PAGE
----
The lawsuits claim the January 6 rioters were incited by Trump’s rhetoric and peddling of baseless conspiracy theories.
Former President Donald Trump is facing another two lawsuits filed by law enforcement officers who were present at the January 6 riots outside the United States Capitol.
According to the complaints, both of which were filed in federal court, Trump allegedly directed the attacks, which left the plaintiff officers physically injured and emotionally traumatized.
CNN reports that one of the lawsuits was filed by a U.S. Capitol Police officer, while the other was filed by two members of the Washington, D.C., Metropolitan Police.
At least six other lawsuits law enforcement-related lawsuits have already been filed against Donald Trump and his role in the riots.
The latest cases, however, accuse Trump of directly coordinating the assault, aiding and abetting assault and battery, and violating local Washington, D.C., laws prohibiting the incitement of riots and disorderly conduct.
The claims also cite provisions of the so-called “Ku Klux Klan Act,” which broadly protects Americans from political intimidation.
“On information and belief, Defendant Trump agreed and conspired with his followers to stage an attack on the Capitol to prevent Congress and Vice President Mike Pence, by force, intimidation, or threat, from discharging their duties or certifying the winners of the 2020 presidential election,” says the lawsuit filed by Capitol Police Officer Marcus Moore.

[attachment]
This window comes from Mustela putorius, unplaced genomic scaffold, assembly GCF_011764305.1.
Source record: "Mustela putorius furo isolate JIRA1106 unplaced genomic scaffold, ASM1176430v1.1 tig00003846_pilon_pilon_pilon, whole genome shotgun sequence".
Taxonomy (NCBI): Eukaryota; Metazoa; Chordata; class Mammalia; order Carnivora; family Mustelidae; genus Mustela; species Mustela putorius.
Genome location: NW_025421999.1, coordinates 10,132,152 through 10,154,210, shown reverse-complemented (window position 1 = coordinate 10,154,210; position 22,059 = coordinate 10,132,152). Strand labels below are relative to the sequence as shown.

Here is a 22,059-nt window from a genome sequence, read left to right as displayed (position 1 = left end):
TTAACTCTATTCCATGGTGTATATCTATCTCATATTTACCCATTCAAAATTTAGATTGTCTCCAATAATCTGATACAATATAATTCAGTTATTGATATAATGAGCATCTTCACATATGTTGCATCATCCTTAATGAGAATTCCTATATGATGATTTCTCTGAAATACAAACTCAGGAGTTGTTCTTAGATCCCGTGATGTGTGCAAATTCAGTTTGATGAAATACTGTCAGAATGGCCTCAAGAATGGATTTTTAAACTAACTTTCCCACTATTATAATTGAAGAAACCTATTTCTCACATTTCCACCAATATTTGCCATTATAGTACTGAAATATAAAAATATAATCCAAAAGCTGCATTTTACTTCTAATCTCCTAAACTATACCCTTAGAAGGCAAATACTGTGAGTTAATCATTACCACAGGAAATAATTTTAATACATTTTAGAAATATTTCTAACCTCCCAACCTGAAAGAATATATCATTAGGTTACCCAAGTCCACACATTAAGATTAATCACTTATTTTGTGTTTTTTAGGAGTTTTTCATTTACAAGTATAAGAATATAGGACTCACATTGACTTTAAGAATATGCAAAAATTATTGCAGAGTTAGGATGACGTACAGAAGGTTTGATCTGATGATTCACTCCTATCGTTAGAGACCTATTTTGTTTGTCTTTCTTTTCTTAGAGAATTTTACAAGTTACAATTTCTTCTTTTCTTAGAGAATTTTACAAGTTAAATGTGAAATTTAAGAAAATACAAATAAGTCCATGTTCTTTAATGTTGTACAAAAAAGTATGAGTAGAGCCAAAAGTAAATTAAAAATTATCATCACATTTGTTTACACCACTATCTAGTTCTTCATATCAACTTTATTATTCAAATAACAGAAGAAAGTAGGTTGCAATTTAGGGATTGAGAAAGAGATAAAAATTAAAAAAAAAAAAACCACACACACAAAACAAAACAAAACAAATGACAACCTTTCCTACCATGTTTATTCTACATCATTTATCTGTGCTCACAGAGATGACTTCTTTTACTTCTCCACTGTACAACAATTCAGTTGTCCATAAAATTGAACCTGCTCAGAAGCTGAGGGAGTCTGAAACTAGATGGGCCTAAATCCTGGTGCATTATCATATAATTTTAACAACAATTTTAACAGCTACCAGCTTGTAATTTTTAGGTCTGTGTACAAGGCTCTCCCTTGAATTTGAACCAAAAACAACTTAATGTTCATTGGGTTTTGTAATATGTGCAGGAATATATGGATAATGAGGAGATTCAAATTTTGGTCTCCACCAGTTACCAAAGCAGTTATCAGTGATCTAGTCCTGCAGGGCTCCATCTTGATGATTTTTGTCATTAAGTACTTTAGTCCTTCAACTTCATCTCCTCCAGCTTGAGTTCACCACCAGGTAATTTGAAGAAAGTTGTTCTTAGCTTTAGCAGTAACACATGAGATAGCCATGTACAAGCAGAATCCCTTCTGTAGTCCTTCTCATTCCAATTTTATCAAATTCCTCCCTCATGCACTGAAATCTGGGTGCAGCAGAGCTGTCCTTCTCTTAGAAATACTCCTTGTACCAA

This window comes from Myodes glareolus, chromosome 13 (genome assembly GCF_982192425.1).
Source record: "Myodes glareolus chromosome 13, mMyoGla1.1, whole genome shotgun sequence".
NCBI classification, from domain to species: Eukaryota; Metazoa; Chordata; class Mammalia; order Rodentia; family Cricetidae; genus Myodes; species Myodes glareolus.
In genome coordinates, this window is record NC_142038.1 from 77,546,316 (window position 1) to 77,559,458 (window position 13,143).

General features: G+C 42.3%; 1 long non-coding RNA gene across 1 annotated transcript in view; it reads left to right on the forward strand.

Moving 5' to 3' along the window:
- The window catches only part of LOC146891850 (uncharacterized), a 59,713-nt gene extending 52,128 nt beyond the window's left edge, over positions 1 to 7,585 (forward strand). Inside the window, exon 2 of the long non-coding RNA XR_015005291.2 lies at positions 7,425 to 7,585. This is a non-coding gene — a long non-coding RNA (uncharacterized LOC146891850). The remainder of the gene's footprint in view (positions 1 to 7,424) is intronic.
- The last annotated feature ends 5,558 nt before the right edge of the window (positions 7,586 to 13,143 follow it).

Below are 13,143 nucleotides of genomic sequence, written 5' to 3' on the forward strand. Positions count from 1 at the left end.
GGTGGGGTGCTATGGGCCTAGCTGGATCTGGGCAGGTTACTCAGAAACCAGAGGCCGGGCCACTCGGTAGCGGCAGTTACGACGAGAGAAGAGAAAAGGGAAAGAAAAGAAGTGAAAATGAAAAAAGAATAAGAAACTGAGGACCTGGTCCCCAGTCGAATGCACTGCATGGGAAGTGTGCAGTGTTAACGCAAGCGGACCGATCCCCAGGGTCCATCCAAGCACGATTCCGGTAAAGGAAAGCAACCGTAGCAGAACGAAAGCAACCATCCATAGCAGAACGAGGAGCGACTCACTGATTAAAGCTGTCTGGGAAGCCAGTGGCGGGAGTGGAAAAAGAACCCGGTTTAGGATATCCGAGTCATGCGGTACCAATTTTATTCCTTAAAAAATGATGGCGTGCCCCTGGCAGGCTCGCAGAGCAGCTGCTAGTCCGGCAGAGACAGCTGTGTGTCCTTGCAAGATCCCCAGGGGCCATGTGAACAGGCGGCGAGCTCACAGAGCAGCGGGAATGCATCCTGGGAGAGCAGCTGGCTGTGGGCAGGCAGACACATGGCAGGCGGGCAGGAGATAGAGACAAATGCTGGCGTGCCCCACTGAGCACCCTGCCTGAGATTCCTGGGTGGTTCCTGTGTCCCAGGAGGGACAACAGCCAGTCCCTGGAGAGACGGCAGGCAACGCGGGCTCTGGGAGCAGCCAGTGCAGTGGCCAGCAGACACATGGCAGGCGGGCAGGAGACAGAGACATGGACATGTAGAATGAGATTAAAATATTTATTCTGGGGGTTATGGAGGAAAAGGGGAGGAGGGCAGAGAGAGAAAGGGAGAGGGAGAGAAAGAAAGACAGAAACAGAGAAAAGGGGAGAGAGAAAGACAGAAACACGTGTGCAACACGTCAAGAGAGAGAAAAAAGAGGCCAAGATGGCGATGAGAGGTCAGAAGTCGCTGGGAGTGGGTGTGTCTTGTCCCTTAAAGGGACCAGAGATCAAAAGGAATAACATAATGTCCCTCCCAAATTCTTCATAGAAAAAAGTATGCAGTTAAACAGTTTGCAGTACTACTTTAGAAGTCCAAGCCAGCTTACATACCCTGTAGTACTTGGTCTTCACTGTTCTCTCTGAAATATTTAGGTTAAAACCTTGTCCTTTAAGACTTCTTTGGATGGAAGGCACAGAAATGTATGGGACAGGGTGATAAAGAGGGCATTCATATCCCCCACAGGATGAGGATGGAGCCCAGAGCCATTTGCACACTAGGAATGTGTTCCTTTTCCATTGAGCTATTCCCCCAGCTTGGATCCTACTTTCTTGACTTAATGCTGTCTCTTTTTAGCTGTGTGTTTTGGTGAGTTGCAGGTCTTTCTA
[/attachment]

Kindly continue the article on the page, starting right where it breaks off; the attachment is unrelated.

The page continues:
In his filing, Moore says that he temporarily went deaf after hearing rioters detonate “flashbang” grenades as they breached the Capitol building’s premises.
Moore also claims that, as he was posted in front of the House chamber doors, he was “crushed” against the wall by rioters.
Moore’s lawsuit states that “insurrectionists threw fire extinguishers, poles, and other objects, and struck the officers with their fists.” Moore says that he sustained physical injuries in the attacks, and continues to suffer from persistent tinnitus—or ringing in the ears—as well as depression.
Similarly, Metropolitan Police Officers Bobby Tabron and DeDivine K. Carter say they, too, were hurt in the riots. Tabron, for instance, broke his wrist and sustained a traumatic brain injury, which has lent to chronic insomnia and slurred speech.
Tabron alleges that he had to engage in hand-to-hand combat with Capitol rioters, who “called him a n***er and shouted at him that he’d be nothing without his badge.”
Carter was also beaten by rioters after he tried to assist another officer.
“For what felt like hours, Carter was struck, hit with poles, and crushed from every direction,” the lawsuit says.
All of the lawsuits specifically target Trump, saying the former president’s words and actions—both during and before the riots—suggest his culpability.
In the months preceding January 6, Trump had, for instance, repeatedly claimed that the election had been “stolen.”
While Trump’s claims have never been substantiated, his supporters outside the U.S. Capitol cited the “stolen” election as one reason for their presence and attempted insurrection.
“Officials warned Trump that his incendiary rhetoric about the election could cause injury or death, but he persisted,” Carter and Tabron’s lawsuit says.
“Many of the rioters cited Trump’s words and conduct as the inspiration for their violent actions,” it added.
Trump, meanwhile, has continued to downplay the insurrection, telling reporters that his supporters were “hugging and kissing police” and that “the real insurrection” happened on November 3, the day he lost the White House to sitting President Joe Biden.